Another aspect we focussed on was digital literacy. Digital literacy is mentioned as a key constraint in general education – ‘limited exposure to future-centric curriculums that integrate concepts like AI, digital literacy, data science, and associated ethical considerations’ (page 9). Whilst the focus here is on weaknesses in existing curricula with reference to digital literacy amongst others, there is no mention of digital literacy or its importance in education, anywhere in the document. Given the ambitions of the framework, and also given that a key area of focus on the National Digital Strategy 2030 is on ‘Digital Industry, Skills and Jobs’, digital literacy should be given more prominence in this framework. Countries such as Indonesia and Nigeria have developed National Digital Literacy Frameworks to help drive targeted action in closing the digital skill gap. More recently in November 2023, Malaysia launched a Digital Education Policy to foster digital literacy and skills amongst students. The prominence given to improving digital literacy in comparable countries is one that Sri Lanka should draw inspiration from, perhaps with a move to build a national framework to address this or to include it more meaningfully in the existing framework. 

Along these lines, we also provided comments around creating ecosystems that promote long-term digital learning. The creation of any centres or facilities which the framework envisages doing in partnership with state and non-state institutions(page 16) should be accompanied with a strategy of making the facility future-proof, and sustainable over a long period of time. This is especially relevant for any digital centres or hubs that may be created. This includes the creation of maintenance funds for software and hardware updates, infrastructure improvements, maintenance, repair and security, and similar aspects that ensure sustainability and long-term use, avoiding having centres that quickly become obsolete with new waves of technology.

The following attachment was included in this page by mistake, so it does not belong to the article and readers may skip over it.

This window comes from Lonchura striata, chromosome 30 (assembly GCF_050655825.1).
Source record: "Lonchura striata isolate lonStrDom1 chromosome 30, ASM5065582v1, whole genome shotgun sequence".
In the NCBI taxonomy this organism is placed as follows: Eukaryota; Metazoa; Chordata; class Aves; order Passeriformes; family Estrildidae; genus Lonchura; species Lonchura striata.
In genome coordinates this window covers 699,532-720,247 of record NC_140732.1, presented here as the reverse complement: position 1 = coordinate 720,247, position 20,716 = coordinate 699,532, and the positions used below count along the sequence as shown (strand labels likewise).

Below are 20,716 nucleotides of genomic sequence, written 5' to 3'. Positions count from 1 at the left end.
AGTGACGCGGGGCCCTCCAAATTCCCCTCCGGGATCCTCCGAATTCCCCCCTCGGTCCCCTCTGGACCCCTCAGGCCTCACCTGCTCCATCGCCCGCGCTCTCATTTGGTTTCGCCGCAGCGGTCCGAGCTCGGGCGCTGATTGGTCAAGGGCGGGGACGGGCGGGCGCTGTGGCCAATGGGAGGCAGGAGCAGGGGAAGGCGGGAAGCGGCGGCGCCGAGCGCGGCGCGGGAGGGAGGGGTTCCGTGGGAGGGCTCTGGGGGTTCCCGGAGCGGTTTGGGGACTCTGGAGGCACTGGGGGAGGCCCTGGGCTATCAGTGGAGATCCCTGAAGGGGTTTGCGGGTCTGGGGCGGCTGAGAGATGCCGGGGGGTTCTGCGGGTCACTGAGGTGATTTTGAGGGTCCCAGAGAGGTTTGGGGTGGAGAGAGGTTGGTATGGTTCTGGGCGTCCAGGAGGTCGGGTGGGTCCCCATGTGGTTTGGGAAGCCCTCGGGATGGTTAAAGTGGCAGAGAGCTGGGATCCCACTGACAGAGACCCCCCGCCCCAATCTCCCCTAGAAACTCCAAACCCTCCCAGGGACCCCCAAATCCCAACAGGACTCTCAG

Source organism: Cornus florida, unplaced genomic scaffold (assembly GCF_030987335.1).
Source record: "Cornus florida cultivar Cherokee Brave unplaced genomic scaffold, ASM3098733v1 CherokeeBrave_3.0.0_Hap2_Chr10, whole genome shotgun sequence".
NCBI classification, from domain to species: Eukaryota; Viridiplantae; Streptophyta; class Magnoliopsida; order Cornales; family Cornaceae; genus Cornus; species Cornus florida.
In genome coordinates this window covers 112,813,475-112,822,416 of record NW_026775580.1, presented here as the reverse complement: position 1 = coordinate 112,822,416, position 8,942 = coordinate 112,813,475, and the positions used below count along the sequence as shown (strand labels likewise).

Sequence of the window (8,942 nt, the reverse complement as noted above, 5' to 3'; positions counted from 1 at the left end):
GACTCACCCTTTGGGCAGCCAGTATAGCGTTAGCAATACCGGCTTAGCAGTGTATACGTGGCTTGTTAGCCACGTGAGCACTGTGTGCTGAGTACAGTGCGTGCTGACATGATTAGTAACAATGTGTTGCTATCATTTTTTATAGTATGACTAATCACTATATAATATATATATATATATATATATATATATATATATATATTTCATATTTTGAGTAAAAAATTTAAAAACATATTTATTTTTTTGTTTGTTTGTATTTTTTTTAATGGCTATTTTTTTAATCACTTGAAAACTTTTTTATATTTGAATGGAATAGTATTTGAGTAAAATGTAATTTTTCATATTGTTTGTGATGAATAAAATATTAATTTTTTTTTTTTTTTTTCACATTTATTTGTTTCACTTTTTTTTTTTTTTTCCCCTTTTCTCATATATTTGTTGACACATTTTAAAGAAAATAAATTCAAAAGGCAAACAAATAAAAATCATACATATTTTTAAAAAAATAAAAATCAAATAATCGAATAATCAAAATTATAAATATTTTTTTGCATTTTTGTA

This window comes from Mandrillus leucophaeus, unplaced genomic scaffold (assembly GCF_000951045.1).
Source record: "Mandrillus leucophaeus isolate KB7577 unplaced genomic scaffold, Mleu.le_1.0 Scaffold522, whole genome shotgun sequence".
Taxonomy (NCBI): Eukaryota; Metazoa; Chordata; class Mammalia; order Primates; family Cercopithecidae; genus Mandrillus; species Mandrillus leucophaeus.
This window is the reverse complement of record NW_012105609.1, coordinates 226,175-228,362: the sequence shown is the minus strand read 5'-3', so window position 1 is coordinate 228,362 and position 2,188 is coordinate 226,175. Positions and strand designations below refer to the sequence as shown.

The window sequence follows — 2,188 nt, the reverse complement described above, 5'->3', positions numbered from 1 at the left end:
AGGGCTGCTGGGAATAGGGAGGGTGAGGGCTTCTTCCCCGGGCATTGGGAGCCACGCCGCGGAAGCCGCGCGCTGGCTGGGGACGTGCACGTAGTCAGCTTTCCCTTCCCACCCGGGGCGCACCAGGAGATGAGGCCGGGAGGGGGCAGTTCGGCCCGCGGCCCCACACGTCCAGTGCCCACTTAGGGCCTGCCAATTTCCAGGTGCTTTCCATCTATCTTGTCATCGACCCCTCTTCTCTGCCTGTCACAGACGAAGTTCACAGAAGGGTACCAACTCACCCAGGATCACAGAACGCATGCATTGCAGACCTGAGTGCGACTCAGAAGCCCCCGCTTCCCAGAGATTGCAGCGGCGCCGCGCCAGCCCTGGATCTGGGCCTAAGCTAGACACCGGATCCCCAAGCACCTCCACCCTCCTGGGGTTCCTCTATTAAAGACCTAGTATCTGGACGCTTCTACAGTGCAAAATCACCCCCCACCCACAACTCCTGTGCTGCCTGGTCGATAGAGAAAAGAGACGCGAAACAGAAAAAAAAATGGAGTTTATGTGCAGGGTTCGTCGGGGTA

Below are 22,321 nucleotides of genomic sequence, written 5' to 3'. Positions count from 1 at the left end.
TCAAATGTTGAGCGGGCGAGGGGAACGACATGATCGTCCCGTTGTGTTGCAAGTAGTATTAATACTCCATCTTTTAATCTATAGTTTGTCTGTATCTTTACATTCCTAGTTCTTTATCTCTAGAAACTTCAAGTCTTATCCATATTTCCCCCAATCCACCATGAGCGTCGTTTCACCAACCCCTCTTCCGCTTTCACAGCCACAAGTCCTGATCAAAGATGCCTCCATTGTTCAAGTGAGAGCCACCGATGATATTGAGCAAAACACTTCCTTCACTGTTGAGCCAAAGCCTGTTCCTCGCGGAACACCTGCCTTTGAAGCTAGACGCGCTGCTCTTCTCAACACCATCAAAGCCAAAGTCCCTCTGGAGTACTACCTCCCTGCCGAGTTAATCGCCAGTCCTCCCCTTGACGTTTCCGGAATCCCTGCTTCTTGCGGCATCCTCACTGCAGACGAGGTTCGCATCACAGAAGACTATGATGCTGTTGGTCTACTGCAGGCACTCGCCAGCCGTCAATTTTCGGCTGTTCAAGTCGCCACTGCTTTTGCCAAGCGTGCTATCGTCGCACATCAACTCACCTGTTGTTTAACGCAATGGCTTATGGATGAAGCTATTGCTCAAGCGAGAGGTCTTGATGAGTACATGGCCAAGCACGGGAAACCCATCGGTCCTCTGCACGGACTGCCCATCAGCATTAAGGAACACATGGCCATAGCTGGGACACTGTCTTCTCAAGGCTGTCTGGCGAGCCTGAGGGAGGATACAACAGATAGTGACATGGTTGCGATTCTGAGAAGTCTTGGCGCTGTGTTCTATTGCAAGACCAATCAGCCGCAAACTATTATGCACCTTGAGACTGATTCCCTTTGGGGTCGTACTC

Similarly, we commented that a supporting ecosystem should be created for those who engage in digital remote learning, for instance facilitating affordable access to repairs of devices and access to tech support lines for those in areas with much less technology support services. In some instances, where there is low coverage of technology, infrastructure and connectivity, measures should be taken to provide offline learning materials and enable one-to-one question and answer sessions, to ensure that any shortfalls in digital access don’t hamper digital learning.

We also made additional comments that there needs to be a focus on parental-controls on devices being used by children, to ensure a safe learning environment. Whilst the framework mentions that the school curriculum and teacher development curriculum will ‘follow guidelines and regulations on ethical use of data and technology tools such as artificial intelligence, privacy, security, fairness, accountability and transparency issued in data use’ (page 13 and page 16 respectively) , there was no mention of how device security and data security will actually be implemented to ensure the safety of children. Given the high and growing rate of cyber-crime, and cyber abuse, it is important that safety and security become key considerations to keep children safe online.

Concluding thoughts

Sri Lanka’s multiple and overlapping crises since the Easter Sunday bombings in 2019 have impacted digital inclusion, exacerbating pre-existing inequalities, and in turn impacting the prospects for inclusive digital education. These cannot be ignored when crafting national education policy frameworks where ‘digital’ features so prominently, and must be dealt with in a considered and coherent manner.

Whilst ‘digital’ – and related terms and ideas – are mentioned throughout the National Education Policy Framework in different ways, we felt that at times they lacked clear intent. In the creation of such frameworks, it is imperative that words like ‘digital’ and ‘AI’ do not simply become buzzwords that are loosely included, but rather are linked to tangible objectives and outcomes. Digital inclusion needs to be a key focus in the short-term with a renewed understanding of the magnitude of the problems of digital inequity, and strong intent to make transforming it a priority, with practical measures accompanying it. Otherwise the idea of greater digital education – as envisaged in the Framework – will remain just a prospect, without achieving the  expected potential. 


(Anisha Gooneratne is a Research Associate at the Centre for a Smart Future, and Anushka Wijesinha is Co-founder/Director. CSF was represented on the Expert Committee to review the NEPF, and worked specifically in the ICT/AI Integration Core Group)



Centre for a Smart Future, dir. 2022. Crisis in Sri Lanka’s Education Sector and the Way Forward – Roundtable with Dr Tara de Mel. Colombo, Sri Lanka. https://www.youtube.com/watch?v=nRT6dgYqQxs